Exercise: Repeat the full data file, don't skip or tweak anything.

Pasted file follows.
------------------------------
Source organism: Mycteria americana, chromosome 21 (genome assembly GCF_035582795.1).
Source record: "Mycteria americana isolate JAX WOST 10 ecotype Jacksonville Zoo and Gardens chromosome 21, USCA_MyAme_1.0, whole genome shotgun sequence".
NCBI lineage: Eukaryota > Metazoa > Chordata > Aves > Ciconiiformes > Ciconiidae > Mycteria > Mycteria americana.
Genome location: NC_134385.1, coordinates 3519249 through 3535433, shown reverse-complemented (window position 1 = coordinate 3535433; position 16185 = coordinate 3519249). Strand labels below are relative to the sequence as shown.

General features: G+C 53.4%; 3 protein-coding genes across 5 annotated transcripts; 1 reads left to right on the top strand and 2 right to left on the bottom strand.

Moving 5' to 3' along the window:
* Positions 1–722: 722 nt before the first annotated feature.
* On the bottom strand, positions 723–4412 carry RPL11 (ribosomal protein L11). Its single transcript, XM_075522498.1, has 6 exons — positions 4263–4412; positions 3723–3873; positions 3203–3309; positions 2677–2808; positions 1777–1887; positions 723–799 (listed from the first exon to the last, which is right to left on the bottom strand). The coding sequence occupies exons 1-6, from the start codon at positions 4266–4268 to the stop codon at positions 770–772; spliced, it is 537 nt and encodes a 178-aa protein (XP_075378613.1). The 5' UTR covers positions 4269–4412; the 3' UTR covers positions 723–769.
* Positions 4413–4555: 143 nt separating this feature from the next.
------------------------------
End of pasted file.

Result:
Source organism: Mycteria americana, chromosome 21 (genome assembly GCF_035582795.1).
Source record: "Mycteria americana isolate JAX WOST 10 ecotype Jacksonville Zoo and Gardens chromosome 21, USCA_MyAme_1.0, whole genome shotgun sequence".
NCBI lineage: Eukaryota > Metazoa > Chordata > Aves > Ciconiiformes > Ciconiidae > Mycteria > Mycteria americana.
Genome location: NC_134385.1, coordinates 3519249 through 3535433, shown reverse-complemented (window position 1 = coordinate 3535433; position 16185 = coordinate 3519249). Strand labels below are relative to the sequence as shown.

General features: G+C 53.4%; 3 protein-coding genes across 5 annotated transcripts; 1 reads left to right on the top strand and 2 right to left on the bottom strand.

Moving 5' to 3' along the window:
* Positions 1–722: 722 nt before the first annotated feature.
* On the bottom strand, positions 723–4412 carry RPL11 (ribosomal protein L11). Its single transcript, XM_075522498.1, has 6 exons — positions 4263–4412; positions 3723–3873; positions 3203–3309; positions 2677–2808; positions 1777–1887; positions 723–799 (listed from the first exon to the last, which is right to left on the bottom strand). The coding sequence occupies exons 1-6, from the start codon at positions 4266–4268 to the stop codon at positions 770–772; spliced, it is 537 nt and encodes a 178-aa protein (XP_075378613.1). The 5' UTR covers positions 4269–4412; the 3' UTR covers positions 723–769.
* Positions 4413–4555: 143 nt separating this feature from the next.